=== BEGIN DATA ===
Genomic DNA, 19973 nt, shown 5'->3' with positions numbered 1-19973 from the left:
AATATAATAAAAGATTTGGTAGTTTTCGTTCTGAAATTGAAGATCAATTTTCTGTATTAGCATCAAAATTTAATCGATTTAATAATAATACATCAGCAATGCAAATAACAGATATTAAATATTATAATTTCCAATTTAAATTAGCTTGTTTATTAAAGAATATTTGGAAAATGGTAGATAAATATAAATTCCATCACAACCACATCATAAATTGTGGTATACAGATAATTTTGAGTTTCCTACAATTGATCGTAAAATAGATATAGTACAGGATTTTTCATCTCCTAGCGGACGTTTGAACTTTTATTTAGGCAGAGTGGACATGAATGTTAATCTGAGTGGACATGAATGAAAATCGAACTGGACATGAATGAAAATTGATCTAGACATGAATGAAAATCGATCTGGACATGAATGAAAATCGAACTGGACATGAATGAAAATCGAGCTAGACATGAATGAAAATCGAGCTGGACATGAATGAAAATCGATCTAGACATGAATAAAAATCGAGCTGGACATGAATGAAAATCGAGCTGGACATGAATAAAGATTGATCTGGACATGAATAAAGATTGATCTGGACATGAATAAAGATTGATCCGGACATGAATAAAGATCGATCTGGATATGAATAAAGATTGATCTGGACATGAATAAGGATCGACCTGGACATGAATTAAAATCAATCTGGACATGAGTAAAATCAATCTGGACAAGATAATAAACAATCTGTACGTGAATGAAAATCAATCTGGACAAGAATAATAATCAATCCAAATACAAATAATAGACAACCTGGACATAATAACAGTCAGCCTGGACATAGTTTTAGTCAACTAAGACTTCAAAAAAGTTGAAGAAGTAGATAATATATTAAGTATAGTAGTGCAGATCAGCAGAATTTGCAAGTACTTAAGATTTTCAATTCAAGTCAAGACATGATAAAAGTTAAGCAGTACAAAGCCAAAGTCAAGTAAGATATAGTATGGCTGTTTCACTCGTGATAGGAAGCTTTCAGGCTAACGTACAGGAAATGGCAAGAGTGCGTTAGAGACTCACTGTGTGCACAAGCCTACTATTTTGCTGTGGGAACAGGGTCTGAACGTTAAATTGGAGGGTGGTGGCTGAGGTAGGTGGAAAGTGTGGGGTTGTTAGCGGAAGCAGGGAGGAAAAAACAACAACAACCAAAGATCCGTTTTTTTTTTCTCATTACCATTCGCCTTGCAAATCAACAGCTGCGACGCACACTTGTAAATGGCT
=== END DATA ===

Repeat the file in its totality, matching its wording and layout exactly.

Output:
Genomic DNA, 19973 nt, shown 5'->3' with positions numbered 1-19973 from the left:
AATATAATAAAAGATTTGGTAGTTTTCGTTCTGAAATTGAAGATCAATTTTCTGTATTAGCATCAAAATTTAATCGATTTAATAATAATACATCAGCAATGCAAATAACAGATATTAAATATTATAATTTCCAATTTAAATTAGCTTGTTTATTAAAGAATATTTGGAAAATGGTAGATAAATATAAATTCCATCACAACCACATCATAAATTGTGGTATACAGATAATTTTGAGTTTCCTACAATTGATCGTAAAATAGATATAGTACAGGATTTTTCATCTCCTAGCGGACGTTTGAACTTTTATTTAGGCAGAGTGGACATGAATGTTAATCTGAGTGGACATGAATGAAAATCGAACTGGACATGAATGAAAATTGATCTAGACATGAATGAAAATCGATCTGGACATGAATGAAAATCGAACTGGACATGAATGAAAATCGAGCTAGACATGAATGAAAATCGAGCTGGACATGAATGAAAATCGATCTAGACATGAATAAAAATCGAGCTGGACATGAATGAAAATCGAGCTGGACATGAATAAAGATTGATCTGGACATGAATAAAGATTGATCTGGACATGAATAAAGATTGATCCGGACATGAATAAAGATCGATCTGGATATGAATAAAGATTGATCTGGACATGAATAAGGATCGACCTGGACATGAATTAAAATCAATCTGGACATGAGTAAAATCAATCTGGACAAGATAATAAACAATCTGTACGTGAATGAAAATCAATCTGGACAAGAATAATAATCAATCCAAATACAAATAATAGACAACCTGGACATAATAACAGTCAGCCTGGACATAGTTTTAGTCAACTAAGACTTCAAAAAAGTTGAAGAAGTAGATAATATATTAAGTATAGTAGTGCAGATCAGCAGAATTTGCAAGTACTTAAGATTTTCAATTCAAGTCAAGACATGATAAAAGTTAAGCAGTACAAAGCCAAAGTCAAGTAAGATATAGTATGGCTGTTTCACTCGTGATAGGAAGCTTTCAGGCTAACGTACAGGAAATGGCAAGAGTGCGTTAGAGACTCACTGTGTGCACAAGCCTACTATTTTGCTGTGGGAACAGGGTCTGAACGTTAAATTGGAGGGTGGTGGCTGAGGTAGGTGGAAAGTGTGGGGTTGTTAGCGGAAGCAGGGAGGAAAAAACAACAACAACCAAAGATCCGTTTTTTTTTTCTCATTACCATTCGCCTTGCAAATCAACAGCTGCGACGCACACTTGTAAATGGCT